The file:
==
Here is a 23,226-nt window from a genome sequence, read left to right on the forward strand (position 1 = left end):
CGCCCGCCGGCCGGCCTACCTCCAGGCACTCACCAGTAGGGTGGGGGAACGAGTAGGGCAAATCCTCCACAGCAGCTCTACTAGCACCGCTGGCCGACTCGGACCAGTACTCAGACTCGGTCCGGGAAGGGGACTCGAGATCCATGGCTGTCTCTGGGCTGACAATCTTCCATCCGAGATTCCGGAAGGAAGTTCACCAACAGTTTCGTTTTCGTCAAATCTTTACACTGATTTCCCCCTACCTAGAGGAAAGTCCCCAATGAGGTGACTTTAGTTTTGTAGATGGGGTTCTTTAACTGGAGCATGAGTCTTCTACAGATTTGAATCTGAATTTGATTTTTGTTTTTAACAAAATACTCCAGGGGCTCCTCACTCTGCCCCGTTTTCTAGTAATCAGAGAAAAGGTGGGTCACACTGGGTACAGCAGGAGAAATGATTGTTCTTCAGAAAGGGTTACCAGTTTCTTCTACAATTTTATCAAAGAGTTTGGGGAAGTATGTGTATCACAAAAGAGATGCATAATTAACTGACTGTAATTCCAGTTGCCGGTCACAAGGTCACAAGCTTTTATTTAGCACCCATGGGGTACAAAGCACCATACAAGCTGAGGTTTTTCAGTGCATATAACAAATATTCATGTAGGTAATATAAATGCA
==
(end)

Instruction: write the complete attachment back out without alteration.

Here is a 23,226-nt window from a genome sequence, read left to right on the forward strand (position 1 = left end):
CGCCCGCCGGCCGGCCTACCTCCAGGCACTCACCAGTAGGGTGGGGGAACGAGTAGGGCAAATCCTCCACAGCAGCTCTACTAGCACCGCTGGCCGACTCGGACCAGTACTCAGACTCGGTCCGGGAAGGGGACTCGAGATCCATGGCTGTCTCTGGGCTGACAATCTTCCATCCGAGATTCCGGAAGGAAGTTCACCAACAGTTTCGTTTTCGTCAAATCTTTACACTGATTTCCCCCTACCTAGAGGAAAGTCCCCAATGAGGTGACTTTAGTTTTGTAGATGGGGTTCTTTAACTGGAGCATGAGTCTTCTACAGATTTGAATCTGAATTTGATTTTTGTTTTTAACAAAATACTCCAGGGGCTCCTCACTCTGCCCCGTTTTCTAGTAATCAGAGAAAAGGTGGGTCACACTGGGTACAGCAGGAGAAATGATTGTTCTTCAGAAAGGGTTACCAGTTTCTTCTACAATTTTATCAAAGAGTTTGGGGAAGTATGTGTATCACAAAAGAGATGCATAATTAACTGACTGTAATTCCAGTTGCCGGTCACAAGGTCACAAGCTTTTATTTAGCACCCATGGGGTACAAAGCACCATACAAGCTGAGGTTTTTCAGTGCATATAACAAATATTCATGTAGGTAATATAAATGCA